Some spoke of social injustices, others of spiritual concerns. Included below is a message combining both concerns, shared by Gene Rothman, a Jewish member of the Parliament of the World's Religions. His words speak to my heart as a Friend. (Full disclosure: Gene was one of the groomsmen at my wedding!)

People of diverse racial and ethnic backgrounds spoke and offered prayers. Many passersby stopped to observe and recognized the sacredness of what we were about.

We agreed to have another sharing circle next Sunday at 2 PM. Some expressed the hope there would be daily worship opportunities.

We were blessed to have access to a large and comfortable tent owned by Carlos Marrroquin, who has a concern about foreclosure prevention. See
We Quakers formed an affinity group to explore how we can continue to have sharing circles like this. We felt we needed a large and sturdy tent like the Carlos' for our interfaith worship and peacemaking workshops in a more quiet location, preferably the north end of the encampment--the people's university area. We raised $101 for this purpose. We would like to cooperate with the Interfaith Sanctuary and hope that other religious groups will raise an additional $600 so we can all have a decent-sized and quality tent for our interfaith activities.

A Methodist pastor named Paige Eaves provided several bags of wonderful bread, which was much appreciated by the Occupiers and became our informal communion loaf.

Here is the message shared by Gene Rothman:

Peace, Shalom, Salaam, Shanti:

My name is Gene and I am a Jewish member of the Southern California Committee of the Parliament of the World’s Religions.

I want to say something about two kinds of silence.

I want to note that the same letters are in the world “silent” and the word “listen.”

Holy silence is when we listen each other, when we listen to that small, still voice within, and when we allow ourselves to hear the sweet sounds of nature.

Unholy silence is being silent and staying at home in the face of injustice. You [members of Occupy L.A]. prayed with your feet, as Rabbi A.J. Heschel said, in coming here.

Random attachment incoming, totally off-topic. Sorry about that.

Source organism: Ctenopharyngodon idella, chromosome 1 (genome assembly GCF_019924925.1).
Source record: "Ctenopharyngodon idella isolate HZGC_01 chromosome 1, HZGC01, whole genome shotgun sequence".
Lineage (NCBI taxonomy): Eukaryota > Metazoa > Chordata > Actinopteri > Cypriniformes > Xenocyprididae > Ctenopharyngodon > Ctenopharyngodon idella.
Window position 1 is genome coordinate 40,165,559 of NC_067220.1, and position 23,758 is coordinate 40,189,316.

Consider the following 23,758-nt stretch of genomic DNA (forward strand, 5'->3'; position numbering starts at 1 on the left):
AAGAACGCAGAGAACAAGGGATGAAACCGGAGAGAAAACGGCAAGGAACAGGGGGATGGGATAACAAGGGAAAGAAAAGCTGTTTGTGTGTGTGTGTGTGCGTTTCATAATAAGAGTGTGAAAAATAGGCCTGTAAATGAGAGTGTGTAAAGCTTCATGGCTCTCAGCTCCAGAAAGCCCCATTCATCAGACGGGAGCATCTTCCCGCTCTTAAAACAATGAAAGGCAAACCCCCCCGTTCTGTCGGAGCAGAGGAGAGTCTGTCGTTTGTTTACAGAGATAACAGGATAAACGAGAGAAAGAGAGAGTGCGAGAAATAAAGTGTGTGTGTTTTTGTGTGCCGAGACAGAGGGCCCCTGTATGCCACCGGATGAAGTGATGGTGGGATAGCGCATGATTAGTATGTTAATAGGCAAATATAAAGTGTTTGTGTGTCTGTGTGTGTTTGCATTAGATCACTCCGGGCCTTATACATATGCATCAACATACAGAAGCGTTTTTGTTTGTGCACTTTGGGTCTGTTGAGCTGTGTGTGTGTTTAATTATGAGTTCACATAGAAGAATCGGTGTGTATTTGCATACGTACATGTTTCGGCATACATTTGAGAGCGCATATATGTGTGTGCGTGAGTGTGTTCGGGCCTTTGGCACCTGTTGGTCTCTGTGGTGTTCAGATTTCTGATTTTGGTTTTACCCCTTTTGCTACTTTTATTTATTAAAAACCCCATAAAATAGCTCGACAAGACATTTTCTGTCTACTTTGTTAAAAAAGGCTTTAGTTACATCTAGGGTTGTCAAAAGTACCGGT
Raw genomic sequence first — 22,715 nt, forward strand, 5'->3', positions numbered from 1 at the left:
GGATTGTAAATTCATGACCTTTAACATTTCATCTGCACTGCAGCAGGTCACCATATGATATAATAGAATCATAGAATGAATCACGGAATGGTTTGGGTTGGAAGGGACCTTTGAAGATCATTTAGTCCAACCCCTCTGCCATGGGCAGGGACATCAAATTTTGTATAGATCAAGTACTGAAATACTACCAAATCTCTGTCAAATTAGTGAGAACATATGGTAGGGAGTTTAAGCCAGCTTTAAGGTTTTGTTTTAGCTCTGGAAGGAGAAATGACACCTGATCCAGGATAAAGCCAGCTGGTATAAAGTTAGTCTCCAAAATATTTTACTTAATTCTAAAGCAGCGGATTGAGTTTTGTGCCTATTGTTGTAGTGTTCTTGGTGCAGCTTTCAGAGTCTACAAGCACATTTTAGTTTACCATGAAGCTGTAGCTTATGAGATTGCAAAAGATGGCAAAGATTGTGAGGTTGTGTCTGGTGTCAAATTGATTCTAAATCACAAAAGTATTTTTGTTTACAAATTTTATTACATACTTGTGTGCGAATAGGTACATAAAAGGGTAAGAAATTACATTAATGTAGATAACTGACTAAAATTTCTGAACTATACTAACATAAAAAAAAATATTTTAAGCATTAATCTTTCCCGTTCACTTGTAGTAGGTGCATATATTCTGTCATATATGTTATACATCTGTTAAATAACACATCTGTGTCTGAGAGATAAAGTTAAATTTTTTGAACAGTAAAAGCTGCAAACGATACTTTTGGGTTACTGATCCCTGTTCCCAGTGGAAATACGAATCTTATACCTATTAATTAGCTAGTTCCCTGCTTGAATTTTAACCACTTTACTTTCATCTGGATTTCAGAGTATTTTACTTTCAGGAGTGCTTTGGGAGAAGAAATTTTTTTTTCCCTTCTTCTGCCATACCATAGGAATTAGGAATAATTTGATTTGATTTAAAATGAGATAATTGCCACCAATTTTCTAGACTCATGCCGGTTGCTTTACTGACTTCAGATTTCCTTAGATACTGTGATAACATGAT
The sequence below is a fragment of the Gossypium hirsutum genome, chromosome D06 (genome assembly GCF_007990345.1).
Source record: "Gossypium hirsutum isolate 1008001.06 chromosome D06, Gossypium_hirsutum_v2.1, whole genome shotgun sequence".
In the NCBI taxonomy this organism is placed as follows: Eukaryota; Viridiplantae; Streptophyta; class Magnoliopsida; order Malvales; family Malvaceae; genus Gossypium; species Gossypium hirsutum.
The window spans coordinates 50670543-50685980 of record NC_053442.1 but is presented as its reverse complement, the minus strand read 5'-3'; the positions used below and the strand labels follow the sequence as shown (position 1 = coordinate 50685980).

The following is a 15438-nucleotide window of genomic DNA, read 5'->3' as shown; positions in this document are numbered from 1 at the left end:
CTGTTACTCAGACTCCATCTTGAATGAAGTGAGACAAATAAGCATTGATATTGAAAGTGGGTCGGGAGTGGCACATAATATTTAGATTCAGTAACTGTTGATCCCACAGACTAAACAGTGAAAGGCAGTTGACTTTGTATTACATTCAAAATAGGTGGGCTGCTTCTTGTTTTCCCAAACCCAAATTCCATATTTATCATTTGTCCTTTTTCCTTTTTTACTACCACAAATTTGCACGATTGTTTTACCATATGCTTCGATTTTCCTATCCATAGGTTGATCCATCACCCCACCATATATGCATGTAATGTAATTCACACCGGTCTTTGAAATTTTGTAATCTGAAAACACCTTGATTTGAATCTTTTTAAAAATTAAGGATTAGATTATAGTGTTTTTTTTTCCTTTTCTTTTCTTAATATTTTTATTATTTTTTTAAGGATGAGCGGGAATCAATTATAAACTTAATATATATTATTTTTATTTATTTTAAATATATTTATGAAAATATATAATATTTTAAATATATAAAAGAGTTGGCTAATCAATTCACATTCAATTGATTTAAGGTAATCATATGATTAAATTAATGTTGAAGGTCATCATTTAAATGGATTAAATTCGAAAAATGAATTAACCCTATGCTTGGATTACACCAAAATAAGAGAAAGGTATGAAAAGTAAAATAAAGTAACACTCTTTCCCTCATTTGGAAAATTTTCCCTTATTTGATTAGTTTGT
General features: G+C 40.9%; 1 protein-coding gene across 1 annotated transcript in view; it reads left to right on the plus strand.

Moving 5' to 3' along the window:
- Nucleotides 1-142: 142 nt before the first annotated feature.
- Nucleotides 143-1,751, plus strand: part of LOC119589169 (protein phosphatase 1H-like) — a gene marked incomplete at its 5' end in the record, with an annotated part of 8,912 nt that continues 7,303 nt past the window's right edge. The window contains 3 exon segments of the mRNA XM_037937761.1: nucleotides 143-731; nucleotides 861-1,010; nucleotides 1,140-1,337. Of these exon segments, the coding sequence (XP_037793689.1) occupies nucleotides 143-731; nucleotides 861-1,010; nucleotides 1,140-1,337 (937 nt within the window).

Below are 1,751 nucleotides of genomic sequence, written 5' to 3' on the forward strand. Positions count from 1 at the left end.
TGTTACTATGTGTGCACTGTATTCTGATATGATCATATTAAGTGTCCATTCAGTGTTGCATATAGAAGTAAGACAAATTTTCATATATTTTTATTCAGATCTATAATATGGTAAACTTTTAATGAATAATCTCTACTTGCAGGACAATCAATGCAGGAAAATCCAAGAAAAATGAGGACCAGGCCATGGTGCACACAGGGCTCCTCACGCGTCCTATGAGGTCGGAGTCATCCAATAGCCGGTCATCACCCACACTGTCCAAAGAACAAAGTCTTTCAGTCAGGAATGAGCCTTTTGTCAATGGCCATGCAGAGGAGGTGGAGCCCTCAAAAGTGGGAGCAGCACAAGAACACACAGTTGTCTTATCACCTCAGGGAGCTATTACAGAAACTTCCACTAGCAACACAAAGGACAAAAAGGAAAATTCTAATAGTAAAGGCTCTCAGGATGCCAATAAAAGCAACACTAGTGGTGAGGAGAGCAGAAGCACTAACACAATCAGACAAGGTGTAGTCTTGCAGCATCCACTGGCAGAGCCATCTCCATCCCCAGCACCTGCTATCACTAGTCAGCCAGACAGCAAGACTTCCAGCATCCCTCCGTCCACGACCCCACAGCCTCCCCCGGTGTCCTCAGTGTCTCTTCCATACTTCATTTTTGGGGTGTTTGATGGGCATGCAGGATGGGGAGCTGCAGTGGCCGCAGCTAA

A Japanese-American poet, Mitsuye Yamada, wrote about silence after listening to her father tell her that silence would keep her safe. But she and her family were still taken to a Japanese internment camp. She ends her poem, Warning, by saying: “My silences had not protected me.”

I want to conclude by thanking you all for raising your voices and putting your bodies on the line. It allowed others to find the courage to break their unholy silence and this has already changed the country. I feel especially grateful and blessed to be with you accompanied by my interfaith sisters and brothers, including those who may be secular, agnostic, or atheist: for they, too, have kept the faith in their own way.

With your claim of the public square, you have reminded our sleeping citizens and the bought-and-paid for political class that we will not be silent while democracy is buried by bankers and billionaires. My prayer is that our blessed, non-violent unrest will continue to multiply until justice rolls down like a mighty stream.

Please repeat after me:

Baruch A-ta Adonai E-lo-hei-nu Me-lech Ha’olam, m’sha-neh ha-b ri-ot

Blessed be the Eternal, our G-d, Ruler of space and time, Who makes every people and every person unique

Friday, November 11, 2011

Keeping hope alive at OLA, with some help from interfaith friends

Jesse Jackson came to Occupy LA this week and I caught the end of this speech as I walked over to the encampment from my parking spot. His passionate refrain “Keep hope alive” echoed for blocks.

Hope is a very elusive thing. Emily Dickinson says “hope is a thing with feathers that perches on the soul.” On my car there’s a bumper sticker that says “Got hope?’ but the bumper sticker along with the feelings that inspired it has largely faded. The Occupy movement has revived my hopes, and the hopes of many other progressive people. But this “thing with feathers” is very precariously perched.

Ever since I attended meeting for worship at Occupy Philadelphia last week, I have been convinced that God is nudging us religious folk to become more deeply involved with Occupy LA. It isn’t helpful simply to sit on the sidelines and study and criticize their performance. If we want to keep hope alive, we need to go to their encampment and be in dialogue with them. The Occupiers have been at City Hall for nearly 40 days, individual religious people have shown up, but so far the interfaith peace movement has not been actively supportive.

This weekend I got the support of Southern California Quakers and the local chapter of the Parliament of the World’s Religions to establish an interfaith presence at OLA.

While I was doing this, others in the interfaith movement were following their leading to become involved with OLA.

On Wednesday, a group of religious leaders came to OLA:  Sandie Richards (Methodist Minister at LA United Methodist Church), Peter Laarman (exec dir of Progressive Christians Uniting), Shakeel Syed (exec dir of the Islamic Shura Council of So Cal), and Rabbi Jonathan Klein (Clergy and Laity United for Economic Justice). They met with Scott Shuster, one of the OLA “facilitators,” listened to his concerns and came up with some plans to provide a religious presence at OLA.